Maximizing Profitability in Routine ICP-MS Analysis

August 2, 2019

The ICP-MS technique is the method of choice in many routine and research laboratories because of its wide range of applicability, lowest detection limits, and short measurement time. Contract and other routine laboratories seek to continuously increase their sample throughput, as this increases revenue and profit. The ICP-MS detection technology is based on counting ions of target elements generated from the sample in the plasma. Performance criteria, such as detection limit and precision, greatly depend on counting statistics, for example the signal-to-background ratio. At this point the instrument's sensitivity is key, which is the count of ions detected per time interval at a given concentration. The higher the sensitivity, the shorter the time required for reaching a certain counting statistic, and therefore the shorter the measurement time per sample. Drinking water analysis according to EPA method 200.8 will serve as an example of maximizing sample throughput by using the industry-leading sensitivity of the PlasmaQuant® MS Elite ICP-MS in combination with discrete sampling as a further performance enhancement.


Drinking water samples and certified reference materials (CRM) were diluted 1:2 with a 1% nitric acid solution and subsequently analyzed on the PlasmaQuant® MS Elite ICP-MS with a standard sample introduction system, oneFAST sampling valve (Elemental Scientific), and autosampler ASPQ3300.

Instrument parameters were tuned for maximum sensitivity, and measurement times for all isotopes were optimized for fastest measurements, while maintaining the required performance criteria (detection limit, precision, recovery, long-term stability). All 21 analyte isotopes and four internal standards were measured using helium as a collision gas in the iCRC integrated collision–reaction cell to remove potential interferences by kinetic energy discrimination (KED).

A discrete sampling valve was used to shorten the rinse time between samples, which typically reduces the total time per sample by about 80%.


Two water CRMs (NIST 1640a, NIST 1643f) were analyzed to verify the accuracy of the method. Results were within 91–103% of certified values, therefore within the ±10% recovery range specified by EPA 200.8. Analysis of two laboratory-fortified matrices (LFM, +1 ppb and +10 ppb) resulted in 91–104% recovery, well within the specification of 70–130%.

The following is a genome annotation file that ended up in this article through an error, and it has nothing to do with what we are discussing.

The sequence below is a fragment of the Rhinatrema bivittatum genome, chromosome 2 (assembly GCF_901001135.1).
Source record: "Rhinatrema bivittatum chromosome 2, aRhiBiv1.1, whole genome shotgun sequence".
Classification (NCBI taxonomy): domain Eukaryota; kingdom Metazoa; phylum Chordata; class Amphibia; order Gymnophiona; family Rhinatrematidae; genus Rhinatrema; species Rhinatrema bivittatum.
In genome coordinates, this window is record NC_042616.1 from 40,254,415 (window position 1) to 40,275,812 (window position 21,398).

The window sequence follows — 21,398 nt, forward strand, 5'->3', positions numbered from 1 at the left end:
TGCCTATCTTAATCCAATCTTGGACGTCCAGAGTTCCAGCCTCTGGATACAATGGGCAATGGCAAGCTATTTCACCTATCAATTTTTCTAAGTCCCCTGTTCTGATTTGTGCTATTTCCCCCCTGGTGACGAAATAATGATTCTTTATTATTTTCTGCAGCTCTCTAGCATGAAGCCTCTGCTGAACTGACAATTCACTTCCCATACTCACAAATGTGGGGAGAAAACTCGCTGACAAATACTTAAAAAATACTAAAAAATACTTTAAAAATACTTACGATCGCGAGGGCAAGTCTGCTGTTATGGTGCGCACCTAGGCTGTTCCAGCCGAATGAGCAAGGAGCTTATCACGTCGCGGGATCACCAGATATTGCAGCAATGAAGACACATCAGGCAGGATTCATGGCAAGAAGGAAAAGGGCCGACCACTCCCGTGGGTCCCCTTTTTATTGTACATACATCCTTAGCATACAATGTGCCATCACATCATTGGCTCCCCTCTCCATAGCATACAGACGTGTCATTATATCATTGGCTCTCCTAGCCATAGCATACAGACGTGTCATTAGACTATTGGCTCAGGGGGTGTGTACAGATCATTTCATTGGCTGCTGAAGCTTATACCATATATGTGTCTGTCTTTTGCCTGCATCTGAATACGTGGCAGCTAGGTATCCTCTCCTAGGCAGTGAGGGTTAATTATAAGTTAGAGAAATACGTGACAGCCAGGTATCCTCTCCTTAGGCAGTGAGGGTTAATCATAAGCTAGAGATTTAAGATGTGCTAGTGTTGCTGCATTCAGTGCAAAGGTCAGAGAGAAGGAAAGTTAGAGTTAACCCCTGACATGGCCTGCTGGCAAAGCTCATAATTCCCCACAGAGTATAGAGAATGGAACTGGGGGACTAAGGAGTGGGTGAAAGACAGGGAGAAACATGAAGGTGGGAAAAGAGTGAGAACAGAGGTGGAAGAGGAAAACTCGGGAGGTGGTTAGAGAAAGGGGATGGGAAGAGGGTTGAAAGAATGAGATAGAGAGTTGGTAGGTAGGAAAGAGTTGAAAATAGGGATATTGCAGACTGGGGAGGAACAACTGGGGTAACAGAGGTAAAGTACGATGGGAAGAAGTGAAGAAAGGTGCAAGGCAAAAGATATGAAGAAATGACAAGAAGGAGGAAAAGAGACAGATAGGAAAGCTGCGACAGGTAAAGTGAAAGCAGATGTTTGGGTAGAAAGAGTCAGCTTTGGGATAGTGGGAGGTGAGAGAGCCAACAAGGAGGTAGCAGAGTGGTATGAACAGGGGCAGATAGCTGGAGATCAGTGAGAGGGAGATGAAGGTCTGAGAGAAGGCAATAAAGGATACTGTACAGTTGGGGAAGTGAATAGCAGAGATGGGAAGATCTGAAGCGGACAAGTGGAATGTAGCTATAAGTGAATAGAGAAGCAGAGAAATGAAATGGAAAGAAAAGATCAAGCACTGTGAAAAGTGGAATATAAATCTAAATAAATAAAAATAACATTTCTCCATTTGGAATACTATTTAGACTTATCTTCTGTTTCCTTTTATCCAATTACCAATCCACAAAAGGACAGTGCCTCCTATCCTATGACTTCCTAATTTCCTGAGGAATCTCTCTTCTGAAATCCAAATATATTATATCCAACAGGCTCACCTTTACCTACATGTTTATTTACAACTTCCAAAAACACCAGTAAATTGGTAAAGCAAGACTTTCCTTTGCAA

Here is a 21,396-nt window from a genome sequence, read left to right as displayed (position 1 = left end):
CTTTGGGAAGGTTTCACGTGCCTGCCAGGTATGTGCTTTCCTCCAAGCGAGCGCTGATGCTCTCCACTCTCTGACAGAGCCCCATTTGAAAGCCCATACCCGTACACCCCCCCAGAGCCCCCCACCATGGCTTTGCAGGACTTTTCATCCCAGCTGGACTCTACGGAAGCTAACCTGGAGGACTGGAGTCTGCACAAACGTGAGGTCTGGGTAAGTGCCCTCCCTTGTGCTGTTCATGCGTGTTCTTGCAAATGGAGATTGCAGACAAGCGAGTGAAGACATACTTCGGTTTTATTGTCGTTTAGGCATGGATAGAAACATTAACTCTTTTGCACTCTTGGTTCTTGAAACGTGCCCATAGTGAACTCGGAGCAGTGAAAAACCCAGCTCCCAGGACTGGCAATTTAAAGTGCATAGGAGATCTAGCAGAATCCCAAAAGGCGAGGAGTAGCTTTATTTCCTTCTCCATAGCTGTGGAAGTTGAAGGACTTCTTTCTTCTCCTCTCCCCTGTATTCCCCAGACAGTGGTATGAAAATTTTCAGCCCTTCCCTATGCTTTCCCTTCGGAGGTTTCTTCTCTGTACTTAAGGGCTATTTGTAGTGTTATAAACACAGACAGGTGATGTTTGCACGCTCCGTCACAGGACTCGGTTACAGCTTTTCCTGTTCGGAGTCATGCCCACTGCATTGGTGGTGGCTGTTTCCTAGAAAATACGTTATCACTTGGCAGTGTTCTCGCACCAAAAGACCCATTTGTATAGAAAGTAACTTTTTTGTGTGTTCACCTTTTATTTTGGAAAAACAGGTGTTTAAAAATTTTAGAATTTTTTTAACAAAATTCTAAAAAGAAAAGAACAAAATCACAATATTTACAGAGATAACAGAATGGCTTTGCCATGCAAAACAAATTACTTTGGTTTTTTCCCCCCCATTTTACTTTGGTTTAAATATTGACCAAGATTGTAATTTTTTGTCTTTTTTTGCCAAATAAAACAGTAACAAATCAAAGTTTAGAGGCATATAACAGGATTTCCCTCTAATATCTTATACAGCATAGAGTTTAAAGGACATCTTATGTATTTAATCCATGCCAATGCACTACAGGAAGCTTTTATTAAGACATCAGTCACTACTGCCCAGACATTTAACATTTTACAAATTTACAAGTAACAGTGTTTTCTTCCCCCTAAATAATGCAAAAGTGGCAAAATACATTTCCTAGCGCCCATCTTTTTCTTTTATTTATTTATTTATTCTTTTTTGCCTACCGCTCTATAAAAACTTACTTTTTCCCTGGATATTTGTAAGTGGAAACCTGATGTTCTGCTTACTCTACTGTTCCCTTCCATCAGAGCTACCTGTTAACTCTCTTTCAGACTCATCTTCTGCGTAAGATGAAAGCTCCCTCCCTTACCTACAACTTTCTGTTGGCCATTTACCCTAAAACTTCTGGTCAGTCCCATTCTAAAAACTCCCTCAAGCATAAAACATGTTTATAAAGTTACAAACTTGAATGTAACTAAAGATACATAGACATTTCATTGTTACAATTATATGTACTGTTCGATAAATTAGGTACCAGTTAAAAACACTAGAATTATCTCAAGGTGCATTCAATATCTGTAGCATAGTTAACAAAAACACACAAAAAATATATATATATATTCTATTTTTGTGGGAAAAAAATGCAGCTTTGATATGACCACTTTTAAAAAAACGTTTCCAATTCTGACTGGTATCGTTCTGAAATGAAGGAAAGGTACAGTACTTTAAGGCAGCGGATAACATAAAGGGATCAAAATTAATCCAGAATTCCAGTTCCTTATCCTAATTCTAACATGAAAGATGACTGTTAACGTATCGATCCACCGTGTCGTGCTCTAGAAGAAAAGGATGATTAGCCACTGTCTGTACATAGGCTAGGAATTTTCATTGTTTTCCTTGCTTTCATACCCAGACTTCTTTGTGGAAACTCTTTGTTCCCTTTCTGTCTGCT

The relative standard deviation (RSD) was used to assess method precision at different parameter settings. An excellent average RSD of 1.5% was obtained at a sample throughput of 60 samples per hour, surpassing the requirements of EPA 200.8 by far.

Figure 1: The Analytik Jena PQMS Elite

If high precision is not the main priority, sample throughput can further be boosted to >80 samples per hour by using a shorter measurement time. Under these conditions, the instrument delivers a competitive precision of 2.2% average RSD, which is still within the requirements of the EPA method.

A long-term stability evaluation resulted in <10% drift for all isotopes over seven hours of continuous operation.


Thanks to its industry-leading sensitivity, the PlasmaQuant® MS Elite demonstrates excellent precision and accuracy at an unmatched sample throughput. The analytical method developed surpasses all performance requirements of EPA 200.8 and other regulations by far, and the long-term stability proves the method's robustness.

Besides allowing laboratories to analyze more samples per day, the PlasmaQuant® MS also reduces argon consumption by 50% compared to a conventional ICP-MS instrument, and therefore has the lowest running cost on the ICP-MS market.

The combination of minimal running cost and highest sample-throughput results in the lowest cost per sample-overall cost savings of more than 30% have been reported by laboratories that replaced their ICP-MS with a PlasmaQuant MS Elite.

Analytik Jena US LLC
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